Cryovolcanism is defined as the extrusion of liquids and vapors of materials that would be frozen solid at the planetary surface temperatures of the icy bodies of the outer solar system. Active cryovolcanism is now known to occur on Saturn's moon Enceladus and on Neptune's moon Triton and is suspected on Jupiter's moon Europa, while evidence for past cryovolcanic activity is widespread throughout the outer solar system. This chapter examines the mechanisms and manifestations of cryovolcanism, beginning with a review of the materials that make up these unusual ‘‘magmas’’ and the means by which they might erupt and concluding with a volcanologist's tour of the farthest reaches of the solar system.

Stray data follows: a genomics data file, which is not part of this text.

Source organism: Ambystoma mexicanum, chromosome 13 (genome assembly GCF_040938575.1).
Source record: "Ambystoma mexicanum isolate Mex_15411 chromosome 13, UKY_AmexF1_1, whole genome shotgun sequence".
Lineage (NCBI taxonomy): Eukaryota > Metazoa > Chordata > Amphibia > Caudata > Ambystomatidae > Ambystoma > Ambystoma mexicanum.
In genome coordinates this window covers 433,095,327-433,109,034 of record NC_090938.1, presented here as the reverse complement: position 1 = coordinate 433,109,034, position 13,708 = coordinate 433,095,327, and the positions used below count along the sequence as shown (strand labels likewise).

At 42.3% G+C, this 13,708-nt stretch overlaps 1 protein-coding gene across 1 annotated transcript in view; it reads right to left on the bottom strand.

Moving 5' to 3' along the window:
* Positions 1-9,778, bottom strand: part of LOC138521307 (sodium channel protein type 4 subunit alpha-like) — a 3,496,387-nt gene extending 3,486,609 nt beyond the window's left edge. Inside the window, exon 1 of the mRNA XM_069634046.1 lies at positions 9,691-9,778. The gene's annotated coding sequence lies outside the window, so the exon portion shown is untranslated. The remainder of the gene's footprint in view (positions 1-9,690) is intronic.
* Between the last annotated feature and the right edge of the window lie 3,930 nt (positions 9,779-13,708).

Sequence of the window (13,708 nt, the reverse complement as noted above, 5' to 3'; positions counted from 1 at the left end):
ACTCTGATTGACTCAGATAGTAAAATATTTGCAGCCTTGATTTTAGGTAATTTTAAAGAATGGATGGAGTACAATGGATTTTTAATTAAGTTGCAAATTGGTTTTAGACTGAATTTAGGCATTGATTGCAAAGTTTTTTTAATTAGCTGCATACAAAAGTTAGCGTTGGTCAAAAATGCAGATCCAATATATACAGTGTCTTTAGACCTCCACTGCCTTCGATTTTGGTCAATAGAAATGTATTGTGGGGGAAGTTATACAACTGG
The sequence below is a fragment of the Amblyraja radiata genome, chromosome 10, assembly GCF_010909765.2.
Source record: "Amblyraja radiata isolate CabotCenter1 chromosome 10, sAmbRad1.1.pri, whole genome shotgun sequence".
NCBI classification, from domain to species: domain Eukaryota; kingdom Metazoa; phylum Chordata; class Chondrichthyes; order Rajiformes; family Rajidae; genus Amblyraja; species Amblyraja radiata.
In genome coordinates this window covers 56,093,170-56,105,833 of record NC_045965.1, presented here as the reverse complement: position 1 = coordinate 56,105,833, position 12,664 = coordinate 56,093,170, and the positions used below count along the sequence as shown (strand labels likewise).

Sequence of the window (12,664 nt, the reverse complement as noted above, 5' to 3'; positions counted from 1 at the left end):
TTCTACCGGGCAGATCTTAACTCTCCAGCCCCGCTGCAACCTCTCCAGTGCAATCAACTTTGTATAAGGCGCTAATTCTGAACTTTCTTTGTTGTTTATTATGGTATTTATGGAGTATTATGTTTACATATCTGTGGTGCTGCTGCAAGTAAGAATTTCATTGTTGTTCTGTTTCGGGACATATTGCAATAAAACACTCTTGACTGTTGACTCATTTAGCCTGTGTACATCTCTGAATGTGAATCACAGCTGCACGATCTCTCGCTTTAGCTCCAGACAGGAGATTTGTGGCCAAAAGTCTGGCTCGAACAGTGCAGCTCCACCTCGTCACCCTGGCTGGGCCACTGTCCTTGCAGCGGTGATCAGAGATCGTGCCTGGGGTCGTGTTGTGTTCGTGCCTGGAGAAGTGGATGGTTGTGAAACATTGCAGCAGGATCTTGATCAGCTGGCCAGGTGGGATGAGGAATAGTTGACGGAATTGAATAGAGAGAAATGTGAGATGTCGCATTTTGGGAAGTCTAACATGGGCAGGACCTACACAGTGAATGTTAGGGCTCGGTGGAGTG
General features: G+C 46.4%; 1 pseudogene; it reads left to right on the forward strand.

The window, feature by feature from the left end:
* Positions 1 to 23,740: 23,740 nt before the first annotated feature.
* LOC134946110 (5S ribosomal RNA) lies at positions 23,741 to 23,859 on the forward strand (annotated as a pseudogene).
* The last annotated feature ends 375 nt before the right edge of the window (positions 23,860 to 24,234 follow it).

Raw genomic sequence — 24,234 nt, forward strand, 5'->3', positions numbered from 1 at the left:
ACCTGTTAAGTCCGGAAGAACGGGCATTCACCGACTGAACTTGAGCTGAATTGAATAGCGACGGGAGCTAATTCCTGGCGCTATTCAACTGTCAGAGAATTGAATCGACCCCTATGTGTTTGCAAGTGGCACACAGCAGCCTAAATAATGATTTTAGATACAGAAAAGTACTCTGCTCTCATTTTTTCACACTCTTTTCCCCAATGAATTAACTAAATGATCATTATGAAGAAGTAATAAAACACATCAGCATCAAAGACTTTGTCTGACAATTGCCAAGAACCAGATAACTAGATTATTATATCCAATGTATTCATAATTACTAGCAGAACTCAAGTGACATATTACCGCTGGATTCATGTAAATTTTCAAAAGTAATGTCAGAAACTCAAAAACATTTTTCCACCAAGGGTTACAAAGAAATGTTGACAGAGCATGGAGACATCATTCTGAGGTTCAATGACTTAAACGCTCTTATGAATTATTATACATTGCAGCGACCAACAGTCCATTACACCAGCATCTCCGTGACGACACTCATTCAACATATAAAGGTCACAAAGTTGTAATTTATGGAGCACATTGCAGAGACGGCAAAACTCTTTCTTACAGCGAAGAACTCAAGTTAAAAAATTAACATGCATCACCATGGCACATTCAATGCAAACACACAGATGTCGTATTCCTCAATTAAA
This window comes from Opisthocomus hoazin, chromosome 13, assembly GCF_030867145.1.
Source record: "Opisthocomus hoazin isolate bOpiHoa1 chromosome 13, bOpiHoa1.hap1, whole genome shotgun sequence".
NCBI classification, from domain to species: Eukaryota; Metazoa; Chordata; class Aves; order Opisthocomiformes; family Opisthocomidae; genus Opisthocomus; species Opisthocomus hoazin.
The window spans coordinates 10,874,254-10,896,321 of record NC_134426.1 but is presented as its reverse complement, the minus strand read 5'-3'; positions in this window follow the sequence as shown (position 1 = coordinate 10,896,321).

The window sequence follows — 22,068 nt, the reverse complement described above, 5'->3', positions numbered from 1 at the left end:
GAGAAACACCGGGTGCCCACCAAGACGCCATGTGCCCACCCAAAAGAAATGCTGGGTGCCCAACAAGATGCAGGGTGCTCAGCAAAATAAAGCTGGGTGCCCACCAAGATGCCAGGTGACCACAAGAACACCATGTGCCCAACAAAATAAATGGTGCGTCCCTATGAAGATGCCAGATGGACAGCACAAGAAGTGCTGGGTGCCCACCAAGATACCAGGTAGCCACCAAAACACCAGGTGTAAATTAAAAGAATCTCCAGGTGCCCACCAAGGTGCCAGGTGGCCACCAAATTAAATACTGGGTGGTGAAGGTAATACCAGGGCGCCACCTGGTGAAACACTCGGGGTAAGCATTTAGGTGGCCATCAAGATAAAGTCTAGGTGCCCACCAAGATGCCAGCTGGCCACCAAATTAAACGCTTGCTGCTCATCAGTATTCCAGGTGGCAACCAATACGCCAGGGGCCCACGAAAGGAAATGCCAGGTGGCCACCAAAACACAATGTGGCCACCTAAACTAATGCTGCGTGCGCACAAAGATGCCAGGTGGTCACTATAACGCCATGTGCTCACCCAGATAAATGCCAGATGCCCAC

|Title||Cryovolcanism in the outer solar system|
|Authors||Paul E. Geissler|
|Publication Type||Book Chapter|
|Publication Subtype||Book Chapter|
|Record Source||USGS Publications Warehouse|
|USGS Organization||Astrogeology Science Center|